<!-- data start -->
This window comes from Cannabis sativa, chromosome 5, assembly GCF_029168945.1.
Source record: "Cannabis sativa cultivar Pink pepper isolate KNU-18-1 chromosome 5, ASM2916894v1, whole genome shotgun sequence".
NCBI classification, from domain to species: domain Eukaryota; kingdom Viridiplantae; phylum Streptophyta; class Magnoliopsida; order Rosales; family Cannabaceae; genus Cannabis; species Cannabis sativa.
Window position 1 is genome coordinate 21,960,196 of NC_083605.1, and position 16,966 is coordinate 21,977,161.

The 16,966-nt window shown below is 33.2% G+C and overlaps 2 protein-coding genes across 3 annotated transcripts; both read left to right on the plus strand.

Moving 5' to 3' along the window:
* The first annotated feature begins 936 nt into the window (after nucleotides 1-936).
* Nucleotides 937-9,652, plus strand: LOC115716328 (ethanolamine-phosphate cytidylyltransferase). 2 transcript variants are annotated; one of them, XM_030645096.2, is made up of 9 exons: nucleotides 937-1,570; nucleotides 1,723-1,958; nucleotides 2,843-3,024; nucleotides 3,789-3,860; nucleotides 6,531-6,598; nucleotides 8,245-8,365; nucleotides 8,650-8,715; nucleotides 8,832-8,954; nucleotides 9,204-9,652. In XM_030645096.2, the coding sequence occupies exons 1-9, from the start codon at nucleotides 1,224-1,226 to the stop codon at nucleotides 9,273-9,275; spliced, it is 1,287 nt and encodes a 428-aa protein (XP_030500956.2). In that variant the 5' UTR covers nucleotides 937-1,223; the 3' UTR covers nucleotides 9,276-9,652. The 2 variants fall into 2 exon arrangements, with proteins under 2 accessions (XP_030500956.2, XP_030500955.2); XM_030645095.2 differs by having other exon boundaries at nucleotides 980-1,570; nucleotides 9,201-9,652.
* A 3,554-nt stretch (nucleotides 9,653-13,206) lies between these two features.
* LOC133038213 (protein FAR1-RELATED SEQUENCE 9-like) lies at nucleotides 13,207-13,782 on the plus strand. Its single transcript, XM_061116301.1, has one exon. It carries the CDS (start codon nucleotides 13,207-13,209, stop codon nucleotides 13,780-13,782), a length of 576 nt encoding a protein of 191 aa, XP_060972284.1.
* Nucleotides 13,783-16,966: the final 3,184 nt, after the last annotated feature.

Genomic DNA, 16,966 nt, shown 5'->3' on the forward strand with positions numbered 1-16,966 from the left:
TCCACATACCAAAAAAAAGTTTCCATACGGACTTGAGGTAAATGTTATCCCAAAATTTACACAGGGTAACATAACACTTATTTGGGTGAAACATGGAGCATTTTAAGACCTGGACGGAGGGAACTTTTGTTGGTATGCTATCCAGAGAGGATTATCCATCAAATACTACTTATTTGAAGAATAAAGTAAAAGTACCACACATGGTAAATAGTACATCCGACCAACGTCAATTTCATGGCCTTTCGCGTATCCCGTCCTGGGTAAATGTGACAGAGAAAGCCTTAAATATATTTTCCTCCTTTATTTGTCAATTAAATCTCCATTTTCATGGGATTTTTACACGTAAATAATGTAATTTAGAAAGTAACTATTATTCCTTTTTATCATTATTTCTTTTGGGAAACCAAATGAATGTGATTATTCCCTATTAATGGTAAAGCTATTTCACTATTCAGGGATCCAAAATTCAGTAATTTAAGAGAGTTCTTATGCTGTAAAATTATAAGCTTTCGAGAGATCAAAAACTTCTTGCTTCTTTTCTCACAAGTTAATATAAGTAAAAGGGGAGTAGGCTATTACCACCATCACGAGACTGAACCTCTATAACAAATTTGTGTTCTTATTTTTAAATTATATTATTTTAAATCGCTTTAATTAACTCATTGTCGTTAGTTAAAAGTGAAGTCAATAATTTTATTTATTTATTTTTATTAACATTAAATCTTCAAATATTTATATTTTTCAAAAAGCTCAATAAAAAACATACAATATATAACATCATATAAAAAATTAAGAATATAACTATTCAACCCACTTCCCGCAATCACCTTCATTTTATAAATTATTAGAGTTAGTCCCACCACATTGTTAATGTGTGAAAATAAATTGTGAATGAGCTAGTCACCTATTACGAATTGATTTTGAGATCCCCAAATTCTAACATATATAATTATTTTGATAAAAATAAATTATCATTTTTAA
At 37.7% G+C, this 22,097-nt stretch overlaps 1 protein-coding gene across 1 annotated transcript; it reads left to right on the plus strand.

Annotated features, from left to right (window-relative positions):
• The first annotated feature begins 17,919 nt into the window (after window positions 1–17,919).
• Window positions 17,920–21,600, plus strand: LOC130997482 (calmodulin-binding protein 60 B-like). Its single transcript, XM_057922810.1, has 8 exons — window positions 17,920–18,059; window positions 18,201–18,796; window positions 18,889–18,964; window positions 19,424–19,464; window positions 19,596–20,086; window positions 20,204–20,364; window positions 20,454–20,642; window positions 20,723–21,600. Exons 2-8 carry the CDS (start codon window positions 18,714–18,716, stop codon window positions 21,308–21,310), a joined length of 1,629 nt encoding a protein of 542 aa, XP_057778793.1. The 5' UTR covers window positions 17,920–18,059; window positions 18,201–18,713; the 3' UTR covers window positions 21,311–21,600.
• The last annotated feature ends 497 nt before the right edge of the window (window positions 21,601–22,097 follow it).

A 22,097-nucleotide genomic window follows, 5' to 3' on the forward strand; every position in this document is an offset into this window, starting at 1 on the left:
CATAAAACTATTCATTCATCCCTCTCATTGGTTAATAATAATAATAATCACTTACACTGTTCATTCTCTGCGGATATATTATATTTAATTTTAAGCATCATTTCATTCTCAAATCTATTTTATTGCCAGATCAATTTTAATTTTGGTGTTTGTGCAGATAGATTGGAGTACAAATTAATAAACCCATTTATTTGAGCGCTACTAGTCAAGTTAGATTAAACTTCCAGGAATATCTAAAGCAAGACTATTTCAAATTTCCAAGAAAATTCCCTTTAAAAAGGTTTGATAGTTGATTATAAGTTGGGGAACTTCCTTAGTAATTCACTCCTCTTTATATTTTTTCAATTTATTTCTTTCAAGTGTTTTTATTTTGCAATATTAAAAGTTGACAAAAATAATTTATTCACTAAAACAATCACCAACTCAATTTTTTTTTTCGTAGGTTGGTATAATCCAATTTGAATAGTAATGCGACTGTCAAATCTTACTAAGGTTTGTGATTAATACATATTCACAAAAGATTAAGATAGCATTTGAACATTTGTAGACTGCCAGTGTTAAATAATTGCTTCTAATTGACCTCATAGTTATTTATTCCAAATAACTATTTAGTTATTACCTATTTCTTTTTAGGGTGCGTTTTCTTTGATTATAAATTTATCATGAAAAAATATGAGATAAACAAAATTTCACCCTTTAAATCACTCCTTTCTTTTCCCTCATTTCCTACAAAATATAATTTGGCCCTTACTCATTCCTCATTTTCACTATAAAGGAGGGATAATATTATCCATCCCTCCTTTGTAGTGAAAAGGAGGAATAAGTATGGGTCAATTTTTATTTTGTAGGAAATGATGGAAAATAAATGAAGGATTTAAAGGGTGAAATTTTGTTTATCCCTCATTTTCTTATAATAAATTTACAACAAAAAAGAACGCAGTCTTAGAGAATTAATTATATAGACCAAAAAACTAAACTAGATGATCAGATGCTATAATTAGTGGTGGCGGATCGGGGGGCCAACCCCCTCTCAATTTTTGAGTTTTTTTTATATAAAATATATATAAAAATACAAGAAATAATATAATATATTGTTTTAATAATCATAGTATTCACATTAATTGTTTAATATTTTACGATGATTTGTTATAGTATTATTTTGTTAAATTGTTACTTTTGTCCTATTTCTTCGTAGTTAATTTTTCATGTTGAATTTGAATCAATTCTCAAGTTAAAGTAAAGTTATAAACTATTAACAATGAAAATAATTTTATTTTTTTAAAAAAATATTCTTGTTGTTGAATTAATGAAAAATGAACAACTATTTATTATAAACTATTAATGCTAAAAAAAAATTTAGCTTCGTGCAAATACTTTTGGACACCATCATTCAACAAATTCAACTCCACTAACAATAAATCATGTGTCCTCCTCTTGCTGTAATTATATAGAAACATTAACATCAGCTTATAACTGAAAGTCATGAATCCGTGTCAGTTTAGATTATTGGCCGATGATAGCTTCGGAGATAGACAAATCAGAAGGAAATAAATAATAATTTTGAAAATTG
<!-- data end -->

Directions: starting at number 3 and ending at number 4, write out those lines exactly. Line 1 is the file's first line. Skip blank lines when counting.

NCBI classification, from domain to species: domain Eukaryota; kingdom Viridiplantae; phylum Streptophyta; class Magnoliopsida; order Rosales; family Cannabaceae; genus Cannabis; species Cannabis sativa.
Window position 1 is genome coordinate 21,960,196 of NC_083605.1, and position 16,966 is coordinate 21,977,161.